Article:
The publication of the first edition of the Scots Magazine occurred on the 9th of February, 1739.
'The Scots Magazine' is probably the world's most widely-read Scottish interest publication. It is better for you than any fizzy continental lager and contains far more readable material than a bottle label. The magazine has a multi-national readership of over 190,000 and, reputedly, at over 275 years, it is the oldest magazine in the world still in publication. Today, the magazine features stories and information about Scotland, its people and their culture, covering its traditions and history, including the natural history. Its stand-first, which sums up its content very well, is 'SCOTLAND – PAST, PRESENT AND FUTURE'. According to the website of its present manifestation, 'The Scots Magazine' “has evolved into a colourful, authoritative, thought-provoking monthly periodical with many thousands of readers worldwide.” The very first issue, published in Edinburgh on Monday, the 9th of February, 1739, was less colourful, but no less thought provoking.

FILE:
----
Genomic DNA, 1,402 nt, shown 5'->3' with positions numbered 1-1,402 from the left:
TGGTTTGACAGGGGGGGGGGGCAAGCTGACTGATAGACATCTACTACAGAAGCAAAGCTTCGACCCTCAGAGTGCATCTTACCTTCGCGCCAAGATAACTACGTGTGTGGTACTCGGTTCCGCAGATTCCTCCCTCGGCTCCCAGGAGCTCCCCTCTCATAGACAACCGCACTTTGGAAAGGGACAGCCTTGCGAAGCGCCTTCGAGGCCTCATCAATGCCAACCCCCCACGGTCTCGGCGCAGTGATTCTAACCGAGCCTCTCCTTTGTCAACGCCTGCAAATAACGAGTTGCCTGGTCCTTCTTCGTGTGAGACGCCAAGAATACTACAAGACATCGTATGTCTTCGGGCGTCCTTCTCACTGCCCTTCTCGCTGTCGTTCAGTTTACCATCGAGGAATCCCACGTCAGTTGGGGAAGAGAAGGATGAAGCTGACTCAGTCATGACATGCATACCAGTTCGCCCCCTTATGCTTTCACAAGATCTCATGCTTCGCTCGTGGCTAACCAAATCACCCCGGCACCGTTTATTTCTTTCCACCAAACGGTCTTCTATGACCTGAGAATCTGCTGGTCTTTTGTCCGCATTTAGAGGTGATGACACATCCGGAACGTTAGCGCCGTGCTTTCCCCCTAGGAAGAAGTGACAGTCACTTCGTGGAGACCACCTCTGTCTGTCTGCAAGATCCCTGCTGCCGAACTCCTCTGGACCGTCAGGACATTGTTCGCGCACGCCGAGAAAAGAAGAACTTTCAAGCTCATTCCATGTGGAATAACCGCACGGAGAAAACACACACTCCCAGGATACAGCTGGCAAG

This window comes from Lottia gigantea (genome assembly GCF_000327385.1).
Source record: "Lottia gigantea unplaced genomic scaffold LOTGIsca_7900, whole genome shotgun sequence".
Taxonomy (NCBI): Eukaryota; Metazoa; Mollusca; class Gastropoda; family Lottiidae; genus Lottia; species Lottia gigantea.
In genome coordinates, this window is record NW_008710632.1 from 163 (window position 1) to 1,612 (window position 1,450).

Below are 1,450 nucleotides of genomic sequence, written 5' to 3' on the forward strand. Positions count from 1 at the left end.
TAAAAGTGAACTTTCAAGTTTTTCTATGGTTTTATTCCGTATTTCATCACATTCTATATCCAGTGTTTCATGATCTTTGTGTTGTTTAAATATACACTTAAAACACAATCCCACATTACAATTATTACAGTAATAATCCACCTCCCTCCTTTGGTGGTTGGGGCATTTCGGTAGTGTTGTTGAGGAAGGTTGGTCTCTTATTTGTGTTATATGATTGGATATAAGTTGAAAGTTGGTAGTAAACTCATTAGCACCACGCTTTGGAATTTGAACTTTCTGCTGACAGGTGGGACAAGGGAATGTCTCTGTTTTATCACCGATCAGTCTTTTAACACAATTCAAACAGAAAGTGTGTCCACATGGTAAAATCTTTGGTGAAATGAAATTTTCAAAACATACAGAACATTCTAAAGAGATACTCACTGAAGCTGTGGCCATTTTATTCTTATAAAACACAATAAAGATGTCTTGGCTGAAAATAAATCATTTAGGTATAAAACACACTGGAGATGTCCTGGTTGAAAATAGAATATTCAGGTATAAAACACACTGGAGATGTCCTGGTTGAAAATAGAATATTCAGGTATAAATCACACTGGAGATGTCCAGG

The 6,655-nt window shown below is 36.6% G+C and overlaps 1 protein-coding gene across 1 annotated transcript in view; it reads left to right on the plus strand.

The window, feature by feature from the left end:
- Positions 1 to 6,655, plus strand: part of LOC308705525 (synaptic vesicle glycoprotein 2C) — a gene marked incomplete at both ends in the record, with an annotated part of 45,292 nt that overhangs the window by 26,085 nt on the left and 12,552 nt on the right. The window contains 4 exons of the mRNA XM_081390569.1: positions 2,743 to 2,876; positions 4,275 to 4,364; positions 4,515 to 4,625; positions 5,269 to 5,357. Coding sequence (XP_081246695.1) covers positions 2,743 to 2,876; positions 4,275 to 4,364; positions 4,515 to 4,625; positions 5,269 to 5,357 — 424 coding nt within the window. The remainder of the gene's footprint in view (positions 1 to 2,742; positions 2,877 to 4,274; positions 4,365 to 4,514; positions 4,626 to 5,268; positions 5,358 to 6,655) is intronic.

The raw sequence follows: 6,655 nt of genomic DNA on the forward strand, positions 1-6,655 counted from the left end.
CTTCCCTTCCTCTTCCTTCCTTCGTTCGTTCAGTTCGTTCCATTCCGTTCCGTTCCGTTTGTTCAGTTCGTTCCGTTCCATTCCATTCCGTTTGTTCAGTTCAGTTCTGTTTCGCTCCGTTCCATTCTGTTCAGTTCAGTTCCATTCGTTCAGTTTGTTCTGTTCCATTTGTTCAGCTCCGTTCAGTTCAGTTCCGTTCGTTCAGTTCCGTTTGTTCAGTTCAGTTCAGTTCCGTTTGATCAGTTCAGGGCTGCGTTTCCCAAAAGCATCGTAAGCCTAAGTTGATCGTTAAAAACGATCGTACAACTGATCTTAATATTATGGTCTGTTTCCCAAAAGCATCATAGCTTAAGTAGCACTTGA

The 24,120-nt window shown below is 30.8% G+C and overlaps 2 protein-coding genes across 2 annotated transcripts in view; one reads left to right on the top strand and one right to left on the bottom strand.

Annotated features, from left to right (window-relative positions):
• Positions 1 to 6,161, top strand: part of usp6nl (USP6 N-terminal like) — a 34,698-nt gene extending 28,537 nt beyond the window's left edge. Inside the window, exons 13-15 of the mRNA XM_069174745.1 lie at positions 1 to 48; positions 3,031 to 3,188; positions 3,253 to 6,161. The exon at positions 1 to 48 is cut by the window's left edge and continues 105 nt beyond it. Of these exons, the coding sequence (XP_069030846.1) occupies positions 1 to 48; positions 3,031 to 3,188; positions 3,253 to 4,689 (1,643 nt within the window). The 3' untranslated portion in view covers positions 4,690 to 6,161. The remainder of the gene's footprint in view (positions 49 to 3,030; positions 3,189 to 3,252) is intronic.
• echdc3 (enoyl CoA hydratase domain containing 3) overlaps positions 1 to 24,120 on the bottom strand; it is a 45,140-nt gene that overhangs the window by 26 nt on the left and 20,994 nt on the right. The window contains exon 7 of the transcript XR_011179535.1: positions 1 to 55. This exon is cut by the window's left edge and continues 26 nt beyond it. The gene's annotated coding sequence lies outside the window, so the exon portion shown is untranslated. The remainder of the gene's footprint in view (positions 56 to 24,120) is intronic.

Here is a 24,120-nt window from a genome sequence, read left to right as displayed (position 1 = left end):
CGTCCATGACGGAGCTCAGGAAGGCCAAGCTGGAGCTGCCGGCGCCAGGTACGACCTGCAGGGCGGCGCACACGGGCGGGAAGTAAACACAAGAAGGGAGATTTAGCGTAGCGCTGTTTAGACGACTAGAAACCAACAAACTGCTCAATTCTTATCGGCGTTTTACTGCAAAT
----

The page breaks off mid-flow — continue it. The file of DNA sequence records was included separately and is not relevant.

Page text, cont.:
In the 21st Century, it should come as no surprise to find that 'The Scots Magazine' is on Facebook, whatever thoughts that might provoke. Today, apart from on the Internet, you may find the A5-sized 'The Scots Magazine' in the waiting rooms of sundry doctors, dentists, lawyers, solicitors, accountants and estate agents, the length and breadth of Scotland. It had a similar distribution in the 18th Century, although the typical reader paid his 'tanner' for it, rather than read a second hand copy for nothing, except to while away the time in somebody else's ante-room. 'The Scots Magazine' is widely read among Scots overseas and wider still than the Scottish diaspora, it is also read by aficionados of Scotland and the Scots. That latter category of folks may not be Scots themselves, but they have, unsurprisingly, fallen in love with the place. Many foreign visitors to Scotland seem to find that the magazine appeals to them and they become subscribers. There's something for everyone in the magazine, not least some magnificent photos taken in all parts of Scotland.